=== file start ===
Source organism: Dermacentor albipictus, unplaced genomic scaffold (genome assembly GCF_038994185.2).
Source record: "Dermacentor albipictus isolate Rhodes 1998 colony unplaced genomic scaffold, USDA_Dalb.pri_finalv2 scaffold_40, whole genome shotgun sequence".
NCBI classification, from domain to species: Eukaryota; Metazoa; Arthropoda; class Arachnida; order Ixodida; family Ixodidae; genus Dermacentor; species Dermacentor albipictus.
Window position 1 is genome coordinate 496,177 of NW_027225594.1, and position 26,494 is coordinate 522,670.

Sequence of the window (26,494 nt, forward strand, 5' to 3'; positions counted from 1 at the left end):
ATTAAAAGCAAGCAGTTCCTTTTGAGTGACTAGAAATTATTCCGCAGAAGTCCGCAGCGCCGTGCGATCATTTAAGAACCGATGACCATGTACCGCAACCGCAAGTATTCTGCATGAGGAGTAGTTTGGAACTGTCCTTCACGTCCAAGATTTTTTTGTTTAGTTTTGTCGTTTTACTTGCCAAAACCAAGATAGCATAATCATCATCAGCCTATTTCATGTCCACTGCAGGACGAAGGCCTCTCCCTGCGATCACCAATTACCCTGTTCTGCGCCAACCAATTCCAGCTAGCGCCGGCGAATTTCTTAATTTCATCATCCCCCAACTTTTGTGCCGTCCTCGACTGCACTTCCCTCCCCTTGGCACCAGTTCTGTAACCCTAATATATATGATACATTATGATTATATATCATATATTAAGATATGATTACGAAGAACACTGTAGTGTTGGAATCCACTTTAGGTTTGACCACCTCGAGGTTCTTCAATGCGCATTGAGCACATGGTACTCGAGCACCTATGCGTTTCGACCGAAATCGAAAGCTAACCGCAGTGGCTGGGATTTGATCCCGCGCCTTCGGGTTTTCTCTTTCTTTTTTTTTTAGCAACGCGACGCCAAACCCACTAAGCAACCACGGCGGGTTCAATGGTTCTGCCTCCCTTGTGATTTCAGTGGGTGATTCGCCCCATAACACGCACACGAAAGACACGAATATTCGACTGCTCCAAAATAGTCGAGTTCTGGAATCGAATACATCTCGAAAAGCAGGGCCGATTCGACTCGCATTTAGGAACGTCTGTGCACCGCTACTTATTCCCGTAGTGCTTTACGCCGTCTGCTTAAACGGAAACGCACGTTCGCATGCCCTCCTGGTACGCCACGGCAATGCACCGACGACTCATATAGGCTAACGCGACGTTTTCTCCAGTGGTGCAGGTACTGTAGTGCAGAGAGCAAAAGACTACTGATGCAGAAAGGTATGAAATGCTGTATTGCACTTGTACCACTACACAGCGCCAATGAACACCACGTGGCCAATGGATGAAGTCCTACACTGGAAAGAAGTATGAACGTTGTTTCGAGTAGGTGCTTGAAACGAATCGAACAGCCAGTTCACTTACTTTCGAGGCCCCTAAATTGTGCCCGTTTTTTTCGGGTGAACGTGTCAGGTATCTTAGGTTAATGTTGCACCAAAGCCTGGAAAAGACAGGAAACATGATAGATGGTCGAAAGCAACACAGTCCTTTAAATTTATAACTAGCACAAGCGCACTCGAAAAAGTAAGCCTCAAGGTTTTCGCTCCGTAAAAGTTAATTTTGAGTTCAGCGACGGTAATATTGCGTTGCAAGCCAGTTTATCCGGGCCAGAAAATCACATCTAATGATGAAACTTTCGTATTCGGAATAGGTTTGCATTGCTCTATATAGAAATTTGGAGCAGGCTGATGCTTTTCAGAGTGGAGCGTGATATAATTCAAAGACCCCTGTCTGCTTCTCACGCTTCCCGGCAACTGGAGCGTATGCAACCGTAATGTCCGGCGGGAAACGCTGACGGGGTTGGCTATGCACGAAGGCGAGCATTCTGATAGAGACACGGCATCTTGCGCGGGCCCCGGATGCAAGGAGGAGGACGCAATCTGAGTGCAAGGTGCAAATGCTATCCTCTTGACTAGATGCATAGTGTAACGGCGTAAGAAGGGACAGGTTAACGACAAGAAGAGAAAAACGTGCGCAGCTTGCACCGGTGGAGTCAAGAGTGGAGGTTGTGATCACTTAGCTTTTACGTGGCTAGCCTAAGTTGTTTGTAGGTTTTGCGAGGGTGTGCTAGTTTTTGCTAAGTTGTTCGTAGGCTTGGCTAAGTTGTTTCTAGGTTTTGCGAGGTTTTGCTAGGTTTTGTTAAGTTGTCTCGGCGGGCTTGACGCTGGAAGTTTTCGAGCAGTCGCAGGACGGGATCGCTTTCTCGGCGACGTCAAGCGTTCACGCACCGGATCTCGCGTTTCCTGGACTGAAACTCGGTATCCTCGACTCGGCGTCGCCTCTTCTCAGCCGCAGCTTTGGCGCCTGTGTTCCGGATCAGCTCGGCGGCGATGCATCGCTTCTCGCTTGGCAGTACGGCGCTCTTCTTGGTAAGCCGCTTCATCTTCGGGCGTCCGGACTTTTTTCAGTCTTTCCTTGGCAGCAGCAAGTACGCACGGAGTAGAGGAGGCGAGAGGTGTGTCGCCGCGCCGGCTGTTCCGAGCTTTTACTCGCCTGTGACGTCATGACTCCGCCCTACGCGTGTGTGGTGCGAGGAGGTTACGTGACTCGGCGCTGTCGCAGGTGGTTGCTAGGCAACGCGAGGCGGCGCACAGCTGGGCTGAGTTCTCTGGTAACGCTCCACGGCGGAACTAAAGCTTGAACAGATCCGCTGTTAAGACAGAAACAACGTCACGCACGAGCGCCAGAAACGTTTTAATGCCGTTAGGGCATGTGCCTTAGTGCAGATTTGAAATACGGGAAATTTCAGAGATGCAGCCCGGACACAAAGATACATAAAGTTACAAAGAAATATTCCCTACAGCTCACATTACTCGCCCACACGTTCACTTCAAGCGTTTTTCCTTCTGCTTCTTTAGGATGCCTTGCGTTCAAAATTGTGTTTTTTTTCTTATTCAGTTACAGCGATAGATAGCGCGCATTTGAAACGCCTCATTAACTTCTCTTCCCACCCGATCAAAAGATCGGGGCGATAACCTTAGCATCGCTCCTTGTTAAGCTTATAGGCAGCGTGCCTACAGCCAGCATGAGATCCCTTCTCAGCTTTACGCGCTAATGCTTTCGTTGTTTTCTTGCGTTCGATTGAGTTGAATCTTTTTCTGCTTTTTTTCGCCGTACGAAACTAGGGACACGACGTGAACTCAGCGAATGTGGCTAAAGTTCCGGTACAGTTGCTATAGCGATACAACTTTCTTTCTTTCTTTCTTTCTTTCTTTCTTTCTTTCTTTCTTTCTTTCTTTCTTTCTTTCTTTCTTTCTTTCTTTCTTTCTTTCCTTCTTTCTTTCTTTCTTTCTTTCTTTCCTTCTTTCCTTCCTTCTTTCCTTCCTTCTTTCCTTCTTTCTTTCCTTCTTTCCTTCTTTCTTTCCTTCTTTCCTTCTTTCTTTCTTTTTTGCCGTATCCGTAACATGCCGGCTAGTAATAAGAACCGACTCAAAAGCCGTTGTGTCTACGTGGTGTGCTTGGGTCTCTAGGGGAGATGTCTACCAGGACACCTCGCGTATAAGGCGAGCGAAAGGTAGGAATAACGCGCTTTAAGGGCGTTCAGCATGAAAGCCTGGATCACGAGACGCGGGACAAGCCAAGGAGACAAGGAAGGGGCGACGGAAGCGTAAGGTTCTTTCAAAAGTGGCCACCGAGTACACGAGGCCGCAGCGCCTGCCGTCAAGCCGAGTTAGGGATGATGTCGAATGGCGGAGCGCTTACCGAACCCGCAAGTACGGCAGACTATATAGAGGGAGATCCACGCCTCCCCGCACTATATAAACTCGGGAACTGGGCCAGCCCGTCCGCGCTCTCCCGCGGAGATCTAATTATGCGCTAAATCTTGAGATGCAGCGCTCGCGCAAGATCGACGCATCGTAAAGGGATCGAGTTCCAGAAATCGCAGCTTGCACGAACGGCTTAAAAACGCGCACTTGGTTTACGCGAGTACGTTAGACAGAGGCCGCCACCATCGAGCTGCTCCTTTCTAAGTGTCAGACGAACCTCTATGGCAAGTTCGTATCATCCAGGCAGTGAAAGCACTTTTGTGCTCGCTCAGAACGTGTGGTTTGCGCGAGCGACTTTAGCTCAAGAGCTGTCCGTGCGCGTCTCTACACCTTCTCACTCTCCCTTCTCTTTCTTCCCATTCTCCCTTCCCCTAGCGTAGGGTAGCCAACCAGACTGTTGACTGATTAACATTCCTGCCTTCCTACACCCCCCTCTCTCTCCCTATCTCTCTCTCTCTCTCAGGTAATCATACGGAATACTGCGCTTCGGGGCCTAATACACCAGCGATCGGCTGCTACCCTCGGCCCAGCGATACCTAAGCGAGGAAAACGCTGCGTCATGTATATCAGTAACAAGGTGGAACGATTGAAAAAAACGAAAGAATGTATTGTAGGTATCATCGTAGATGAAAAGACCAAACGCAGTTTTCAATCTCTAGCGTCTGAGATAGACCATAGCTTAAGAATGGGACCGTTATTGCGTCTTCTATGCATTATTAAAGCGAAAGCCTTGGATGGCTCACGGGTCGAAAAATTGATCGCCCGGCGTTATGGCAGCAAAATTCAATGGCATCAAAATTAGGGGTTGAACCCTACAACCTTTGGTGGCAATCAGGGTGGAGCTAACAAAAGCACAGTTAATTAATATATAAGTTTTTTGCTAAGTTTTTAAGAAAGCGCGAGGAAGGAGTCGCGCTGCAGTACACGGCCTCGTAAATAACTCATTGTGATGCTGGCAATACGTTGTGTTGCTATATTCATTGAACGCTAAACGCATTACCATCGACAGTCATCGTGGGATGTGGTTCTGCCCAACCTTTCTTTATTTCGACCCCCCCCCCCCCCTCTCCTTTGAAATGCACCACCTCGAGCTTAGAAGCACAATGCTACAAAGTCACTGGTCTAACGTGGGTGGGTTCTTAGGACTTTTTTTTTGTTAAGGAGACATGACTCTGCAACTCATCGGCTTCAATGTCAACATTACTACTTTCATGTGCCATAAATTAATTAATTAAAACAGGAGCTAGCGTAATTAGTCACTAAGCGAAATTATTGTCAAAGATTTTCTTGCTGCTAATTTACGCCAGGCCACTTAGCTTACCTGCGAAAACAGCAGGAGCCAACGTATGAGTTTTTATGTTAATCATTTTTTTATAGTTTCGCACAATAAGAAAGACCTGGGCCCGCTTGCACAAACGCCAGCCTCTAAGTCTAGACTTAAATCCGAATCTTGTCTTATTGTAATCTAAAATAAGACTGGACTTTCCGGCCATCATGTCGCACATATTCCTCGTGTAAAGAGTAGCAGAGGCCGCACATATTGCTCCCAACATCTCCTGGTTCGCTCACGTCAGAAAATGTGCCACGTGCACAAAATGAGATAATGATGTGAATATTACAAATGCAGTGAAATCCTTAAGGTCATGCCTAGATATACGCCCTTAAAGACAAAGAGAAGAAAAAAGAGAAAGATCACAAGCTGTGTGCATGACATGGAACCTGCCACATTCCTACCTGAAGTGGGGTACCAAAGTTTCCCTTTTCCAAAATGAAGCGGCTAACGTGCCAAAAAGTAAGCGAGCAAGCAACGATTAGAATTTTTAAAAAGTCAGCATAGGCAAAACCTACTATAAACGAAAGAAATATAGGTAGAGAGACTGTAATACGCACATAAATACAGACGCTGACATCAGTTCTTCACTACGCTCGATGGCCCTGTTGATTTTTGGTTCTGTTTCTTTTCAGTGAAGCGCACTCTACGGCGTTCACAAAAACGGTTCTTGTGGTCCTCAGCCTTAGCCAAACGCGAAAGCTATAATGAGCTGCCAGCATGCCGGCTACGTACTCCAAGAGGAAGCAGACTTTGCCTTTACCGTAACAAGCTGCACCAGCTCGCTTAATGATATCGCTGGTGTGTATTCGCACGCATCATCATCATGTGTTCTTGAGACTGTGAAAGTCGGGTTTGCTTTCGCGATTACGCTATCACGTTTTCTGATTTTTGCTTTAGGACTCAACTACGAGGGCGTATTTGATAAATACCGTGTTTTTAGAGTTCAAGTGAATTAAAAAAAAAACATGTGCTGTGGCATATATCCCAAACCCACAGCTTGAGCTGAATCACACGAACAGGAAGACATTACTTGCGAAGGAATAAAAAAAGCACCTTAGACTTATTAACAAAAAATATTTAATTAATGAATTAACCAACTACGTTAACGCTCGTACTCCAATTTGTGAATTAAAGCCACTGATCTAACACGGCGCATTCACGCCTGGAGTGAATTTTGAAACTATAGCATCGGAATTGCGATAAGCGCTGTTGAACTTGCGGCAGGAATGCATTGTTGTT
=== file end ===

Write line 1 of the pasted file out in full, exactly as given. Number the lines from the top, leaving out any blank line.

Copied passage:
Source organism: Dermacentor albipictus, unplaced genomic scaffold (genome assembly GCF_038994185.2).